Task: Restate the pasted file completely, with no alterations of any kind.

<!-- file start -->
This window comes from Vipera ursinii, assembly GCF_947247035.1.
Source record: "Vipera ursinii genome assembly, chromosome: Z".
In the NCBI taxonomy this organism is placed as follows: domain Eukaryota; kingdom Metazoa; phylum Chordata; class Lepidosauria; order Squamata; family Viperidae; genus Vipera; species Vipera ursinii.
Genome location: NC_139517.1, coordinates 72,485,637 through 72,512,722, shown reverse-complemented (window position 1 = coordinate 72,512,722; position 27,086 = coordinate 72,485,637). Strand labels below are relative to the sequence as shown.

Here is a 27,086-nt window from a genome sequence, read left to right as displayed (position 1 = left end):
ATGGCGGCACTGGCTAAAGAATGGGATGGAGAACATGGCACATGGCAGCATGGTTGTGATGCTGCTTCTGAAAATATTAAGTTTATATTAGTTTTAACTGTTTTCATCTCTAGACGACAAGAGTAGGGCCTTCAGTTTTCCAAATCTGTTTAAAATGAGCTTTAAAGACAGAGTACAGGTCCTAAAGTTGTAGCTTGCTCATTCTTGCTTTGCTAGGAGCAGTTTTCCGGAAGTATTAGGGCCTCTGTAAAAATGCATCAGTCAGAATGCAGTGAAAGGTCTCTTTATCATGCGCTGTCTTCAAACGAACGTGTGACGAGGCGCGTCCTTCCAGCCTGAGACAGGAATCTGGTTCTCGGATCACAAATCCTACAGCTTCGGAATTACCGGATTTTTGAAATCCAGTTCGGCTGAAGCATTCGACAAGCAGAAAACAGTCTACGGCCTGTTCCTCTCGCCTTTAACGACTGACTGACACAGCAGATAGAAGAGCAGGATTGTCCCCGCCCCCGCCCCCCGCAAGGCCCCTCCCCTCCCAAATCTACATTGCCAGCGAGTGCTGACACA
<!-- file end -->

This window comes from Vipera ursinii, assembly GCF_947247035.1.
Source record: "Vipera ursinii genome assembly, chromosome: Z".
In the NCBI taxonomy this organism is placed as follows: domain Eukaryota; kingdom Metazoa; phylum Chordata; class Lepidosauria; order Squamata; family Viperidae; genus Vipera; species Vipera ursinii.
Genome location: NC_139517.1, coordinates 72,485,637 through 72,512,722, shown reverse-complemented (window position 1 = coordinate 72,512,722; position 27,086 = coordinate 72,485,637). Strand labels below are relative to the sequence as shown.

Here is a 27,086-nt window from a genome sequence, read left to right as displayed (position 1 = left end):
ATGGCGGCACTGGCTAAAGAATGGGATGGAGAACATGGCACATGGCAGCATGGTTGTGATGCTGCTTCTGAAAATATTAAGTTTATATTAGTTTTAACTGTTTTCATCTCTAGACGACAAGAGTAGGGCCTTCAGTTTTCCAAATCTGTTTAAAATGAGCTTTAAAGACAGAGTACAGGTCCTAAAGTTGTAGCTTGCTCATTCTTGCTTTGCTAGGAGCAGTTTTCCGGAAGTATTAGGGCCTCTGTAAAAATGCATCAGTCAGAATGCAGTGAAAGGTCTCTTTATCATGCGCTGTCTTCAAACGAACGTGTGACGAGGCGCGTCCTTCCAGCCTGAGACAGGAATCTGGTTCTCGGATCACAAATCCTACAGCTTCGGAATTACCGGATTTTTGAAATCCAGTTCGGCTGAAGCATTCGACAAGCAGAAAACAGTCTACGGCCTGTTCCTCTCGCCTTTAACGACTGACTGACACAGCAGATAGAAGAGCAGGATTGTCCCCGCCCCCGCCCCCCGCAAGGCCCCTCCCCTCCCAAATCTACATTGCCAGCGAGTGCTGACACA